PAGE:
The Benefits of Collaborative Divorce versus Typical Litigation
Out-of-court negotiations often result in fewer expenses for the client. They can avoid paying steep legal fees and often need to retain their attorneys for less time. If alimony or child support factors into the discussions, each party can agree to a fair amount independently of judicial decisions.
The non-adversarial nature of collaborative divorces creates a less stressful environment for each party. Instead of intense arguments and speaking through third parties, couples can communicate directly with their legal counsel present in a calmer setting. A divorce coach is also very helpful in managing stress and other emotions.
Greater Ability to Get What You Want
Divorcing parties can exercise more decision-making power over factors that are most important to them, such as child custody or retaining possession of specific assets. This places more power in the client’s hands and ensures that their true desires are more fulfilled.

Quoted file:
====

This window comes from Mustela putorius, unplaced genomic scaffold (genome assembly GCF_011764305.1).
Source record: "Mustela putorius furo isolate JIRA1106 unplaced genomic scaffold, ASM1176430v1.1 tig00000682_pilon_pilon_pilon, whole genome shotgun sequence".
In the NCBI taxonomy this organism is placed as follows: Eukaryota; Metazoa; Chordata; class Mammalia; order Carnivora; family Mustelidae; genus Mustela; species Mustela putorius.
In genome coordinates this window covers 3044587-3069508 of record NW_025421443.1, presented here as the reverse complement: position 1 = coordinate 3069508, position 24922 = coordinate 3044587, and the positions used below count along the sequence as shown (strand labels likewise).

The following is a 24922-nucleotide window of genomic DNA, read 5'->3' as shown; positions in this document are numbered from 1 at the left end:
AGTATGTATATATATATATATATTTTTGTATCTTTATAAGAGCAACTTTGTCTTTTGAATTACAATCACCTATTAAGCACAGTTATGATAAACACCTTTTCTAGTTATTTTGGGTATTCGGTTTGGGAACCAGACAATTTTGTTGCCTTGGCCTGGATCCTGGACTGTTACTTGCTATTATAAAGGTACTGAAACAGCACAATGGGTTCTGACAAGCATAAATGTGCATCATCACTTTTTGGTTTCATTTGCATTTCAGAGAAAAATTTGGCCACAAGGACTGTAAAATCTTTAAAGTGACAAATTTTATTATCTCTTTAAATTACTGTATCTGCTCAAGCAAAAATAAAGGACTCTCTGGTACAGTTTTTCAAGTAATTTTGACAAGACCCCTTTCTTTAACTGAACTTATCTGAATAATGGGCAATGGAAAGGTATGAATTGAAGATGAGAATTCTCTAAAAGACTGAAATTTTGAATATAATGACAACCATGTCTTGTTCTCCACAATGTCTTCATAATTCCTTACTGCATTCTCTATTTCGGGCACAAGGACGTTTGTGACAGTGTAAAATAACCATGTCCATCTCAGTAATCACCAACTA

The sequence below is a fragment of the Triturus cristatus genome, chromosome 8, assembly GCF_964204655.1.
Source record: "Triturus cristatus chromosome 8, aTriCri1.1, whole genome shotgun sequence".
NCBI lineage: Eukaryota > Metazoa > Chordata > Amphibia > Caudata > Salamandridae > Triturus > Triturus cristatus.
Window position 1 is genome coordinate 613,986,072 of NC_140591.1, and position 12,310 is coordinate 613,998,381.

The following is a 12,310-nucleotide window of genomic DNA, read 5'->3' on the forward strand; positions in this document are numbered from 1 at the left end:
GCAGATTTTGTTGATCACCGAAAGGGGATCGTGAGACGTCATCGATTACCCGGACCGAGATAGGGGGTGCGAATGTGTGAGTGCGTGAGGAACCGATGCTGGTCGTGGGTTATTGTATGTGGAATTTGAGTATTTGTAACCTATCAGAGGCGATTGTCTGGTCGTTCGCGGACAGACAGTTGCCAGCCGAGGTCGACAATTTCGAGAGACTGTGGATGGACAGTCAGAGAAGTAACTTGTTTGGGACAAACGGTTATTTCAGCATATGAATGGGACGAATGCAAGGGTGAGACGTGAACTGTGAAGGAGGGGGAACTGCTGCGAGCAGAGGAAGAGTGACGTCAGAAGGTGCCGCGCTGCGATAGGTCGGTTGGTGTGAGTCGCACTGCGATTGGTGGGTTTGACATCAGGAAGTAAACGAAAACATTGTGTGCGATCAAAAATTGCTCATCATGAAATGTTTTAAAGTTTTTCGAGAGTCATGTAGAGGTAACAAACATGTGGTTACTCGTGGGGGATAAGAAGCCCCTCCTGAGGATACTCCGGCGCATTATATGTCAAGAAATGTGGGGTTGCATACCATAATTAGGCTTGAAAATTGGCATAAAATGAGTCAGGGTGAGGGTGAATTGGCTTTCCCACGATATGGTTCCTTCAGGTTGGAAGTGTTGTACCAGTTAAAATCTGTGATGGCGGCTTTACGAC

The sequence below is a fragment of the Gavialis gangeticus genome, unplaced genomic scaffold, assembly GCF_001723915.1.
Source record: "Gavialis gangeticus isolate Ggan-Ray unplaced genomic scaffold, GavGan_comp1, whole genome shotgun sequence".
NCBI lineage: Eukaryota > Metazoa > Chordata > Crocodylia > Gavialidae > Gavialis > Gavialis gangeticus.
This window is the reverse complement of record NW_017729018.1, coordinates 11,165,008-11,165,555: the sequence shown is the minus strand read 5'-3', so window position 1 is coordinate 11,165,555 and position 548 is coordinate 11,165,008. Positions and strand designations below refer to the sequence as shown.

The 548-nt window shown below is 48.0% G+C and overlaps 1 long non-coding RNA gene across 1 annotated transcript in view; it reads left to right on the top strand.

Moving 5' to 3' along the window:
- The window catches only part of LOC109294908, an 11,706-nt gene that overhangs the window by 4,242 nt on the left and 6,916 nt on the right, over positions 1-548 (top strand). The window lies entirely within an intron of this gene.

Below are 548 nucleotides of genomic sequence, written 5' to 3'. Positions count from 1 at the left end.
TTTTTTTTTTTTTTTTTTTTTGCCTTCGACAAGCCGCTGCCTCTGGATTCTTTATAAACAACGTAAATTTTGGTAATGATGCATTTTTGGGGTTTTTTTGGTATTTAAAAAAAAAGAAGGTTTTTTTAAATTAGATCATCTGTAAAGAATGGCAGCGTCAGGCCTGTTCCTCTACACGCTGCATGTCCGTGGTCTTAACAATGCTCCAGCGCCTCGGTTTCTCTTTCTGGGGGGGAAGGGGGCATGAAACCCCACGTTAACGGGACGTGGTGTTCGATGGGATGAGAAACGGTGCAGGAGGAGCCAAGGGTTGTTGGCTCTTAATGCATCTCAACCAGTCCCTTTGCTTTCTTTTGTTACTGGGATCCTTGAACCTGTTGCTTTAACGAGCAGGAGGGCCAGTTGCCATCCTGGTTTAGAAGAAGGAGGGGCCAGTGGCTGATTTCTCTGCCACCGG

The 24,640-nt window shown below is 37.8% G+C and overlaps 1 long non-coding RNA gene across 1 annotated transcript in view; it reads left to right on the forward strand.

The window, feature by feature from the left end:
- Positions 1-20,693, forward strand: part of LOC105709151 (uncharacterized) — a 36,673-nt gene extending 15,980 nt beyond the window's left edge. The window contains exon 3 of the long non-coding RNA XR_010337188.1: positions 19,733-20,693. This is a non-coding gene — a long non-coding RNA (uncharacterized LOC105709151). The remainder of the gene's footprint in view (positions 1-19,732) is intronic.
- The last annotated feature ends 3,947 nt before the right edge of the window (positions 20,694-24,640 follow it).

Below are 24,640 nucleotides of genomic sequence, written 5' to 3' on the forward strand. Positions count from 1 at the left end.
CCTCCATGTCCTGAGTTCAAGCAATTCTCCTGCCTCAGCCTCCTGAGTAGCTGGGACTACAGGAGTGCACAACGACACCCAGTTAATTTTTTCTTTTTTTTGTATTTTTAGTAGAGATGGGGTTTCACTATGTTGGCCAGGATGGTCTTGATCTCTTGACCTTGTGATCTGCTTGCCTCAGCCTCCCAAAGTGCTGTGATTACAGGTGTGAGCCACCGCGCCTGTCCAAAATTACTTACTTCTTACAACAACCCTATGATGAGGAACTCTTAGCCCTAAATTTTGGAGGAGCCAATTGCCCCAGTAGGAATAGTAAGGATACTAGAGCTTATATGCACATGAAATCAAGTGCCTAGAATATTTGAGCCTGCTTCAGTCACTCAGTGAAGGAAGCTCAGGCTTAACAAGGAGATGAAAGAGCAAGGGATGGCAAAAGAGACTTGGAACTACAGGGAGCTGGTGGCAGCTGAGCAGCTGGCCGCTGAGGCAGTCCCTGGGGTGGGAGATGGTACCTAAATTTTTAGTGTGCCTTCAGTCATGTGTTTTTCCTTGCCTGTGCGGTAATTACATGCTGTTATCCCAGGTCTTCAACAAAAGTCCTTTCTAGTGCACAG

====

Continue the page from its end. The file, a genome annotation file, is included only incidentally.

In New Jersey, divorce litigation proceedings can now take well over two years to reach trial or resolution. In a collaborative environment, this time is usually one-third to one-half of that timeframe. This allows everyone to transition to their new lives more quickly.
Increased Professional Support
As standard practice for a collaborative divorce, your attorney will aid you in hiring a divorce coach. This mental health professional will help resolve any outstanding personal or emotional conflicts so that the proceedings can begin with each partner in a mentally healthier state.
Long Term Sustained Relationships
When two parties dissolve their marriage collaboratively, they are generally able to maintain a friendly or cooperative relationship following the divorce. This helps maintain the ability to co-parent children or to resolve any issue that might arise after the divorce is final.
Interested to learn more about collaborative divorce? Visit our Fellow Directory to find a qualified Matrimonial lawyer.